Exercise and Dietary-Protein as a countermeasure to skeletal muscle weakness: Liverpool Hope University Sarcoenia Ageing Trial (LHU-SAT)

Kirk, Ben and Mooney, Kate and Amirabdollahian, F. and Khaiyat, Omid A. (2019) Exercise and Dietary-Protein as a countermeasure to skeletal muscle weakness: Liverpool Hope University Sarcoenia Ageing Trial (LHU-SAT). Frontiers in Physiology. ISSN 1664-042X

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Abstract

Objective: To investigate the effects of a 16-week concurrent exercise regimen [resistance exercise (RE) + functional exercise (FE)] in combination with, or without, a leucine-enriched whey protein isolate supplement on muscle strength, physical functioning, aerobic capacity and cardiometabolic health in older adults (≥60 years). Physical activity levels were also evaluated 6 months post-cessation of the intervention. Methods: Forty-six, community-dwelling, previously untrained males and females (age: 68 ±5 years [mean ± SD]; BMI: 27.8 ± 6.2 kg/m2) who completed the trial were initially randomised to one of two independent arms [Exercise n=24 (E); Exercise+Protein n=22 (EP)]. Both arms completed 16 weeks of RE (performed to fatigue) (2 times/week) with FE (1 time/week) on non-consecutive days. Additionally, EP were administered a leucine enriched whey protein supplement (3 times/day) for 16 weeks based on individual body weight (1.5g/kg/day). Results: As a result of dietary supplementation, protein intake increased in EP (~1.2 ± 0.4 to 1.5 ± 0.7g/kg/day) during the intervention. Maximal strength (1RM) values for leg press (E: +39 ± 7kg, p =0.006; EP: +63 ± 7kg, p <0.001), chest press (E: +22 ± 4kg, p<0.001; EP: +21 ± 6kg, p <0.001) and bicep curl (E: +7 ± 0kg, p =0.002; EP: +6 ± 1kg, p=0.008) significantly increased in E and EP respectively, with no differences between arms (p>0.05). Physical functioning in the obstacle course (E: -5.1 ± 6.8s, p<0.001; EP: -2.8 ± 0.8s, p<0.001) and short-physical performance battery scores (E: +0.5 ± 0.5, p =<0.001; EP: +0.4 ± 0.5, p=0.038), and aerobic capacity in the six-minute walk test (E: +37 ± 24m, p=0.014; EP: +36 ± 3m, p =0.005) improved in E and EP respectively, with no differences between arms (p>0.05). No significant change was observed for markers of cardiometabolic health (glycaemic control or blood pressure) (p>0.05). At follow-up, 86% of older adults reported to performing physical activity ≥1 per week. Of those, 61% were still participating in strength and cardiovascular- based exercise. Conclusions: Concurrent exercise (RE + FE) offers a potent method to combat age-related muscle weakness, and our results suggest a high proportion of older adults may continue to exercise unsupervised. However, leucine-enriched whey protein isolate supplementation did not confer any additional benefit in those already consuming ample amounts of dietary protein at trial enrolment. Future trials should utilise a whole-foods approach and investigate the effects in frail and non-frail older adults habitually consuming the RDA of protein, to assess if a higher intake of protein is needed to delay the onset of muscle weakness. Trial registration: ClinicalTrials.gov as NCT02912130.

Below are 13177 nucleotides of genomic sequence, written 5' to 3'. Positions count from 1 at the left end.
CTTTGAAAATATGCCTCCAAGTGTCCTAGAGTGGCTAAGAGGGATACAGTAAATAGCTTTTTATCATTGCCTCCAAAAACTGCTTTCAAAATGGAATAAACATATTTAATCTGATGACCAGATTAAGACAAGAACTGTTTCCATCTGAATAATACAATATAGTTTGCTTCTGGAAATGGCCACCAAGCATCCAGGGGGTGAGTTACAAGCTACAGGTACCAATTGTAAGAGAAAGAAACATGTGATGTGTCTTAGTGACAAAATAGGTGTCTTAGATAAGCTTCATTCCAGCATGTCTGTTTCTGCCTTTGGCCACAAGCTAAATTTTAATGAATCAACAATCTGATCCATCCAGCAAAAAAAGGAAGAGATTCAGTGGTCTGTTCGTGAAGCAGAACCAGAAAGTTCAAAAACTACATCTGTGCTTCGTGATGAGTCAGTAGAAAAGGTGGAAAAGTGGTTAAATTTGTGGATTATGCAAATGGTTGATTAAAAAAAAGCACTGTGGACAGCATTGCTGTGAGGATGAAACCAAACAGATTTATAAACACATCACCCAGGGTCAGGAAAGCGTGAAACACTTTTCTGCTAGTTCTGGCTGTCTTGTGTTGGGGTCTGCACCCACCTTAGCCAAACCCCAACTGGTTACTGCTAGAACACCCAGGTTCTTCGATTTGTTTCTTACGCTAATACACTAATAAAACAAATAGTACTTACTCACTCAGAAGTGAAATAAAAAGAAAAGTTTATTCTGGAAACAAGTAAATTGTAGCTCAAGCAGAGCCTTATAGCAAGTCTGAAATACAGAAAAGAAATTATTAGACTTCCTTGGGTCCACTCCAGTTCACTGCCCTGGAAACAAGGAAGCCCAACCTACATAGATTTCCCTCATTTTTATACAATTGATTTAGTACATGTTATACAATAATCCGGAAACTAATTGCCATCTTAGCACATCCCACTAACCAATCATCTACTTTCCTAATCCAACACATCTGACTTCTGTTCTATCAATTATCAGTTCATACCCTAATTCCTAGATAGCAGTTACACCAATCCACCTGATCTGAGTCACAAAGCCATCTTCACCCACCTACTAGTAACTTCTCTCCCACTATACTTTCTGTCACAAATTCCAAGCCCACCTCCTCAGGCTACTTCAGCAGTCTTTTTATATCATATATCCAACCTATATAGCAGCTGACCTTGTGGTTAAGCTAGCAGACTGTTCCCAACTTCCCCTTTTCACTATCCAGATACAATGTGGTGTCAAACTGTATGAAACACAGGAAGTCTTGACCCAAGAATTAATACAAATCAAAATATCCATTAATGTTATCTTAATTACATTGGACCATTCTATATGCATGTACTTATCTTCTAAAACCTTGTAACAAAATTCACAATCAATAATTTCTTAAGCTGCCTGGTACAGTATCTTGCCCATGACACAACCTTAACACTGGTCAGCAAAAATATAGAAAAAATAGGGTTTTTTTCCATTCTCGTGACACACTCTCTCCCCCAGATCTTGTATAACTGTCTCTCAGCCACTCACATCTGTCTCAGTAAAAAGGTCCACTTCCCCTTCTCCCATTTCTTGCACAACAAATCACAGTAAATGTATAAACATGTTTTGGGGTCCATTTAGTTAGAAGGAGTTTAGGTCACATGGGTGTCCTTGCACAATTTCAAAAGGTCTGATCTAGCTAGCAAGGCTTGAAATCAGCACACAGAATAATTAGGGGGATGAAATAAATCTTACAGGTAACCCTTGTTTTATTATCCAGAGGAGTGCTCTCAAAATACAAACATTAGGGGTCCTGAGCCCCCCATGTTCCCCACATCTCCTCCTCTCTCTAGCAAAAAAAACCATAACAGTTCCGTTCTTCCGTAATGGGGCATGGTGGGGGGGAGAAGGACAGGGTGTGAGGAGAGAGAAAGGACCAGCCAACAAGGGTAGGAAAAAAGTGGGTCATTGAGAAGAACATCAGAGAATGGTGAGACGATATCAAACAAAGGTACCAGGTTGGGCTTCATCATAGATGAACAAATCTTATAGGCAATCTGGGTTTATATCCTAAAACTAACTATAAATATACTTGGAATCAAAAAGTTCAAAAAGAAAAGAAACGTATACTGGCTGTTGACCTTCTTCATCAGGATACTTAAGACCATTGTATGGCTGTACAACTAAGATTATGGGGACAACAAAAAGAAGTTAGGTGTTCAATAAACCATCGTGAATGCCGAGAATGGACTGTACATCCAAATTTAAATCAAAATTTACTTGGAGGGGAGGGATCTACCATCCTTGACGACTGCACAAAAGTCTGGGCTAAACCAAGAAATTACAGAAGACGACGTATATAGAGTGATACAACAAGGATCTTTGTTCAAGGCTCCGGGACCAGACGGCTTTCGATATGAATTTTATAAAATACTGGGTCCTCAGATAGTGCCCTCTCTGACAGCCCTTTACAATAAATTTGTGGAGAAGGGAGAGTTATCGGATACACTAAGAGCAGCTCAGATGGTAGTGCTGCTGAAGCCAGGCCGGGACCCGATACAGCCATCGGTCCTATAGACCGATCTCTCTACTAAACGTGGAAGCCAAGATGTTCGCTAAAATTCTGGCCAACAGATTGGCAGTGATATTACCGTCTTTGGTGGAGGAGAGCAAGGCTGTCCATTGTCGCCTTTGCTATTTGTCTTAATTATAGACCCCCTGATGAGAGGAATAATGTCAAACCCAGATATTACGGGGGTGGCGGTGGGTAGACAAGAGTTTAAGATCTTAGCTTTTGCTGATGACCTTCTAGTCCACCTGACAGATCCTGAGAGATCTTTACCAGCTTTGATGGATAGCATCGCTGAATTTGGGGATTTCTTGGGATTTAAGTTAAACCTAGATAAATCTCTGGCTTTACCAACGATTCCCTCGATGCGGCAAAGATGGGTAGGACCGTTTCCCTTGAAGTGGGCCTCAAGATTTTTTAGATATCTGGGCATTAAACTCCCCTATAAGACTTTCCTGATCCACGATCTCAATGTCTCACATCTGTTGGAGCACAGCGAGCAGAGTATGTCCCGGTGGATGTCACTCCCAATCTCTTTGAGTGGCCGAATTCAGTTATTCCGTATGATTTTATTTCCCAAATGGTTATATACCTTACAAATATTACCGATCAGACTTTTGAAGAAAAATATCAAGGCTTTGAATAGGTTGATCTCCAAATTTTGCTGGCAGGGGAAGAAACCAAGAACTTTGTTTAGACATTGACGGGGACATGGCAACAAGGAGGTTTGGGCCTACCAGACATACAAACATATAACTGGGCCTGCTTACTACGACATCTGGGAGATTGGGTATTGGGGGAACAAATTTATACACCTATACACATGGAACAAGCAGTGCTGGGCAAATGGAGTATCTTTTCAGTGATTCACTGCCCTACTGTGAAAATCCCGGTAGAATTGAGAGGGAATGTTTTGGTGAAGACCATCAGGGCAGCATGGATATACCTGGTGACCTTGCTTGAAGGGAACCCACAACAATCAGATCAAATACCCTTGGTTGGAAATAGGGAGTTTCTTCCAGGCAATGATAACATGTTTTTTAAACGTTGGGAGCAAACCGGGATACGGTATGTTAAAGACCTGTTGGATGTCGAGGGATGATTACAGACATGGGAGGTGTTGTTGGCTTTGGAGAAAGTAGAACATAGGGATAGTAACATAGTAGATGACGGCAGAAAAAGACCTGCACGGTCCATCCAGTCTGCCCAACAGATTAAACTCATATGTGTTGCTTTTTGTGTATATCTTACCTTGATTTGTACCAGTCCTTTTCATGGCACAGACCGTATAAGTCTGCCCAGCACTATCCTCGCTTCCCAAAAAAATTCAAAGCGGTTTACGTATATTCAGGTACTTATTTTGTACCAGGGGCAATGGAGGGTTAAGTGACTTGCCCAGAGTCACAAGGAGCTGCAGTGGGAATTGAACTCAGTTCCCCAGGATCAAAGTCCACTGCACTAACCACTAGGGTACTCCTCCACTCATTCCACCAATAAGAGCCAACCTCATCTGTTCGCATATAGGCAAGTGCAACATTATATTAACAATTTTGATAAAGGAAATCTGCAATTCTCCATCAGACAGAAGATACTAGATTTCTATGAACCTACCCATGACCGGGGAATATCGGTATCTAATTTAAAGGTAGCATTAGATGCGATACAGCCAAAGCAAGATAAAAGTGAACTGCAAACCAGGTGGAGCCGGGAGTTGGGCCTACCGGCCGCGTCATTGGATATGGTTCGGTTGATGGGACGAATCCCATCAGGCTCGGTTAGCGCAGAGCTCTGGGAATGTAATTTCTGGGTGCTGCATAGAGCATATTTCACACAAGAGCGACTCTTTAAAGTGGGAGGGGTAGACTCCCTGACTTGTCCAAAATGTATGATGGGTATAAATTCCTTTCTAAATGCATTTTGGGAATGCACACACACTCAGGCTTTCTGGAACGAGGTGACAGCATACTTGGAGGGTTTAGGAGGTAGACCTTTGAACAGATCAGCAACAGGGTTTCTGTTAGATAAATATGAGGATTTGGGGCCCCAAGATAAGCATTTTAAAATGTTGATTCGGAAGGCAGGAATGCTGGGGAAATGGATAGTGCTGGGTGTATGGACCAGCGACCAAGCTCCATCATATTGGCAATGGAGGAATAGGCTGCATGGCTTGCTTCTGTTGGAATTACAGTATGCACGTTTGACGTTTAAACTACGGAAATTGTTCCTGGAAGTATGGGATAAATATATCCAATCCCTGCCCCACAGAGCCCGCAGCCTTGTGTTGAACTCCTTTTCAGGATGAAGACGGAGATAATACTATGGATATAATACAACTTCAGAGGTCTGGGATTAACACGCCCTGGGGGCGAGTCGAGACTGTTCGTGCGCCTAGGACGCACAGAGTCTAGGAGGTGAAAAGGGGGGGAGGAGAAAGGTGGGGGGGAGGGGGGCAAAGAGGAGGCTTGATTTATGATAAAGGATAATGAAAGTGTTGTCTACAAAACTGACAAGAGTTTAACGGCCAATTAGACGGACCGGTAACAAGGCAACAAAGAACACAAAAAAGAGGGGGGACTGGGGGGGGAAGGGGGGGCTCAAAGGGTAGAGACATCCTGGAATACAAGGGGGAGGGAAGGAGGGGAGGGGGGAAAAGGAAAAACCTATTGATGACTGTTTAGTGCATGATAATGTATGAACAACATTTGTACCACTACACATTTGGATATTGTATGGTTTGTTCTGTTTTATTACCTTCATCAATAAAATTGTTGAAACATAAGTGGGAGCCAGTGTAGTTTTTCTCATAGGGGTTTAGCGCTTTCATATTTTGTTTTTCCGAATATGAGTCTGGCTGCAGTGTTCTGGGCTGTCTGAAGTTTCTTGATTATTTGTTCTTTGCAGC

Item Type: Article
Additional Information and Comments: This is an open access article distributed under the terms of the Creative Commons Attribution License (CC BY). It is available online from https://www.frontiersin.org/journals/physiology
Keywords: Ageing; Muscle Weakness; Exercise; Dietary-Protein; Leucine
Faculty / Department: Faculty of Science > School of Health Sciences
Depositing User: Omid Khaiyat
Date Deposited: 13 May 2019 12:34
Last Modified: 13 May 2019 12:34
URI: http://hira.hope.ac.uk/id/eprint/2825

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